The more he studied, the more ambitious Mr. Lateef grew as a composer. He recorded his seven-movement “Symphonic Blues Suite” in 1970 and his “African-American Epic Suite,” a four-part work for quintet and orchestra, two decades later. His album “Yusef Lateef’s Little Symphony,” on which he played all the instruments via overdubbing, won a Grammy Award in 1988, though not in any of the jazz or classical categories; it was named best New Age performance. Mr. Lateef said at the time that, while he was grateful for the award, he didn’t know what New Age music was.

In 2010 he was named a Jazz Master by the National Endowment for the Arts.

Mr. Lateef is survived by his wife, Ayesha; a son, Yusef; a granddaughter; and several great-grandchildren. His first wife, Tahira, died before him, as did a son and a daughter.

His creative output was not limited to music. He painted, wrote poetry and published several books of fiction. He also ran his own record company, YAL, which he established in 1992.

He remained musically active until a few months before his death. In April he appeared at Roulette in Brooklyn in a program titled “Yusef Lateef: Celebrating 75 Years of Music,” performing with the percussionist Adam Rudolph and presenting the premieres of two works, one for string quartet and the other for piano.





Published: December 29, 2013

Dr. Robert Neuwirth, a prominent gynecologist who developed minimally invasive techniques that helped many women avoid hysterectomies, died on Dec. 17 in Newark. He was 80.

RCL Photos

Dr. Robert Neuwirth

The cause was complications from a stroke, his son Michael said.

Dr. Neuwirth, who for much of his career was chairman of the department of obstetrics and gynecology at St. Luke’s-Roosevelt Hospital in Manhattan as well as a professor at Columbia’s College of Physicians and Surgeons, was both a physician and a tinkerer. He spent decades inventing, refining and revising his own techniques with the goal of finding simpler, more efficient ways to reduce painful and excessive menstrual bleeding.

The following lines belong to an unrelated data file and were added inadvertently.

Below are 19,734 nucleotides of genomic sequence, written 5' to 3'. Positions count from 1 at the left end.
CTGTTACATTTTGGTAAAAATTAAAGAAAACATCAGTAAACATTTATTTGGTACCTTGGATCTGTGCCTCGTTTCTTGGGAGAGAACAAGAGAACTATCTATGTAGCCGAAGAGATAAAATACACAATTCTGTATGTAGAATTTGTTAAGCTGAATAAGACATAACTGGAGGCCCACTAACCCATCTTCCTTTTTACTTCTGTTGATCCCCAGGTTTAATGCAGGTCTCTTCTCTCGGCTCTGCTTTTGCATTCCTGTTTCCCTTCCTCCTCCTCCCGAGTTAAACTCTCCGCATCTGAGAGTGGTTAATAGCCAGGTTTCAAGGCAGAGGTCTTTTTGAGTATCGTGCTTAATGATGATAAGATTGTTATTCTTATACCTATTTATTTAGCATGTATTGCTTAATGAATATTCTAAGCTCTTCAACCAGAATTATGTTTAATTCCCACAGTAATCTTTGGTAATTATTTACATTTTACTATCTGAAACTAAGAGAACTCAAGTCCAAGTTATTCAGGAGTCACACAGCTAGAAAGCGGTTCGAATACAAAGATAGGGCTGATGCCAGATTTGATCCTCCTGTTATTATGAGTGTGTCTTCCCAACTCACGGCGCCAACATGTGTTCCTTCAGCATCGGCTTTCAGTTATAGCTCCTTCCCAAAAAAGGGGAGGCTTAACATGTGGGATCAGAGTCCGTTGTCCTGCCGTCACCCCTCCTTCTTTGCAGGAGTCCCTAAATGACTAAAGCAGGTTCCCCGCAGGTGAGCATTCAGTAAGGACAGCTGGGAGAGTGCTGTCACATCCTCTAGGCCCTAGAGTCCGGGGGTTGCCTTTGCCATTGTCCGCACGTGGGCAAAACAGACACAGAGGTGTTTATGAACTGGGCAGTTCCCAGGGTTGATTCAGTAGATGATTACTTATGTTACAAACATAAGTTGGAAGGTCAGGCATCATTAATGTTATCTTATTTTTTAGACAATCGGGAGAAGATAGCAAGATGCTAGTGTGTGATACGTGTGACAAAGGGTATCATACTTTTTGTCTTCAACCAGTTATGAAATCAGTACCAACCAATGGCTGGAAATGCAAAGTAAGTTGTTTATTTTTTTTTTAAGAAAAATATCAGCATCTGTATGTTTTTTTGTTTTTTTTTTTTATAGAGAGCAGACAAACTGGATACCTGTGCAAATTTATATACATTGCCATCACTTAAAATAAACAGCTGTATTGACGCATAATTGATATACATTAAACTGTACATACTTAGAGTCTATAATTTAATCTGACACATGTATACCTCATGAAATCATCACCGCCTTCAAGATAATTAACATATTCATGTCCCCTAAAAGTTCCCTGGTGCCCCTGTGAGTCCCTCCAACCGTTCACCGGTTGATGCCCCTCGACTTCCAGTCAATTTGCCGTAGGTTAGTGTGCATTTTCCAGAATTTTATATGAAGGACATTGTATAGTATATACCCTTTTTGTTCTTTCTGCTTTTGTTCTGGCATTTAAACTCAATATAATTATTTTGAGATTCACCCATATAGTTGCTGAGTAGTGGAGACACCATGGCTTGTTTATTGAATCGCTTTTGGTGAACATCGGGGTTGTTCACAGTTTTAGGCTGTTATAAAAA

One of the earliest methods he developed was to remove fibroids, the benign tumors that grow in the wall of the uterus and can cause excessive bleeding.

In the past, surgeons who wanted to remove fibroids did so by removing the entire uterus. That procedure, called a hysterectomy, required a large abdominal incision and could carry increased risks of infection and complications. Women could not become pregnant after having a hysterectomy.

In the late 1960s, Dr. Neuwirth developed an alternative method that used a camera and tiny instruments, inserted through the vagina, to remove fibroids individually, leaving the uterus in place. The recovery period after the procedure, called an operative hysteroscopy, was much quicker, and many women were able to become pregnant afterward. By the 1980s, operative hysteroscopies were becoming common, and hundreds of thousands are now performed in the United States each year, many by doctors first taught by Dr. Neuwirth.

Dr. Neuwirth’s innovations often involved what is known as endometrial ablation, in which the tissue lining the uterus is deliberately reduced or destroyed to reduce heavy bleeding, called menorrhagia. Several years after popularizing hysteroscopy, he received a patent for a technique that involves inserting a balloon-like device into the uterus and filling it with hot water to essentially burn away part of the uterine wall. That procedure, which can be done in a doctor’s office, has also become commonplace.

In recent years, he was working on still another method, a chemical treatment that involves applying silver nitrate to parts of the uterine wall. One of his consistent goals was to create treatments that were relatively easy and inexpensive, in part so they could be used in countries with less sophisticated medical care.

“He didn’t want to make these complex,” said Dr. Jacques Moritz, a longtime colleague who is director of the gynecology division at St. Luke’s-Roosevelt. “He always wanted to keep it as simple as possible so that more people could do it.”

Robert Samuel Neuwirth was born on July 11, 1933, in Floral Park, N.Y., on Long Island.

He was the only child of Phyllis and Abraham, a physician. He received a bachelor’s degree in chemistry from Yale in 1955 and a medical degree from Yale in 1958; he completed his residency at Columbia Presbyterian Medical Center in 1962.